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Wednesday, November 3, 2010

 11:50 AM 

Johnson promises to pursue hard spending cap

U.S. Senator-elect Ron Johnson said today that he will work to pursue "a very hard spending cap" on the federal government, adding that he would support a constitutional amendment to accomplish it.

"Until we establish a hard spending cap, it's not realistic that members of Congress are going to step up and start cutting spending," Johnson told reporters at a 15-minute press conference at his campaign headquarters in his hometown of Oshkosh.

Johnson, the CEO of a plastics manufacturing plant and political newcomer who spent millions of his personal funds on the campaign, defeated three-term incumbent U.S. Sen. Russ Feingold in Tuesday's election with 52 percent of the vote.

Voters across the nation sent Washington a strong message that the federal government needs to get its fiscal house in order, Johnson said. He said one idea to do that he could support would be to limit federal spending to 25 percent of GDP.

Johnson said, as he did throughout the campaign, that one of his top priorities will be the repeal of the federal health care reform bill. He also said that any unspent stimulus funds should be applied to the federal deficit instead of more government spending.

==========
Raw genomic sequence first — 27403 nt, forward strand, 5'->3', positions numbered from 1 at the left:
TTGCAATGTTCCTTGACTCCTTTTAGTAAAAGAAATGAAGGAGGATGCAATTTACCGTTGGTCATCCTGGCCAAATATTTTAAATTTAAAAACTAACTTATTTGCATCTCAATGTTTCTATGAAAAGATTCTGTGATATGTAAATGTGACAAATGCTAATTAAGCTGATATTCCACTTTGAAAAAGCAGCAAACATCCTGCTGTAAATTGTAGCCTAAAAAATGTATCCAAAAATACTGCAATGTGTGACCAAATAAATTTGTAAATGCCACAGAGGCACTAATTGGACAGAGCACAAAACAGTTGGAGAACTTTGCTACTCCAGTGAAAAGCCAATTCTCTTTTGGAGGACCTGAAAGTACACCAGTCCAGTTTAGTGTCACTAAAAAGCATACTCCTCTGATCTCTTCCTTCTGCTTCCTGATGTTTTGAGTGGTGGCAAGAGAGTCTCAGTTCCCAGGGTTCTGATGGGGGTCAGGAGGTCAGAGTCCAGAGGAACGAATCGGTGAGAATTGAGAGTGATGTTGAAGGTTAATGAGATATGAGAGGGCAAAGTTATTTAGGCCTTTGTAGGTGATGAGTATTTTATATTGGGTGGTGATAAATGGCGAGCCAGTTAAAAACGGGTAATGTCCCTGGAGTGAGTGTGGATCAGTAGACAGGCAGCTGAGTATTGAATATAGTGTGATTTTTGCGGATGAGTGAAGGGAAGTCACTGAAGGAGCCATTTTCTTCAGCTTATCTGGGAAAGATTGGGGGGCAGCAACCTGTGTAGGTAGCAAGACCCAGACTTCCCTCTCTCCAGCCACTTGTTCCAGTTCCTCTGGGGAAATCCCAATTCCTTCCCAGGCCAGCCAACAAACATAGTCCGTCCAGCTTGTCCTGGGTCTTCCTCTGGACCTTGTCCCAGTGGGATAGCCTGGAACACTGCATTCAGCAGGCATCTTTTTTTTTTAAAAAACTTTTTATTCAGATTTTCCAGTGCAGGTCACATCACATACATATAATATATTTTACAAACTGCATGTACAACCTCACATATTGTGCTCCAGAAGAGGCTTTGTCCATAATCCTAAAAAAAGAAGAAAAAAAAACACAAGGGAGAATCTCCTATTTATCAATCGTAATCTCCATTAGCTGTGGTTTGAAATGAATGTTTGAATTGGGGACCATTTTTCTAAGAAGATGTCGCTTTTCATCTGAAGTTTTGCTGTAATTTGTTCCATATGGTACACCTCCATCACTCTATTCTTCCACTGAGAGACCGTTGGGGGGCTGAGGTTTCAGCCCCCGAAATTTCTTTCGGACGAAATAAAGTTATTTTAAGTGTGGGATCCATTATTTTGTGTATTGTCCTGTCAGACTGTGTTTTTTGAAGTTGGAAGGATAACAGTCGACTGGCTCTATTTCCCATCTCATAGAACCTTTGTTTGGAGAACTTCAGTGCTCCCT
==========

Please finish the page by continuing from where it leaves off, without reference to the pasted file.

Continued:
Despite saying he would attack two of President Obama's signature legislative accomplishments, Johnson said he is willing to work with the administration.

"I will work with anybody who understands this spending and debt is unsustainable," he said. "I certainly hope the Obama administration got the very clear signal the American people sent."

Johnson said he spoke with Wisconsin's other U.S. Sen. Herb Kohl, D-Milwaukee, and told him he is looking forward to working with him to improve the economy.

Asked if he would help Governor-elect Scott Walker in his plans to stop an $810 million federally funded high speed train project between Madison and Milwaukee, Johnson responded "I would totally support him in those efforts."

Johnson said the next couple weeks will be spent on the transition to office and getting staff in place.

-- Greg Bump

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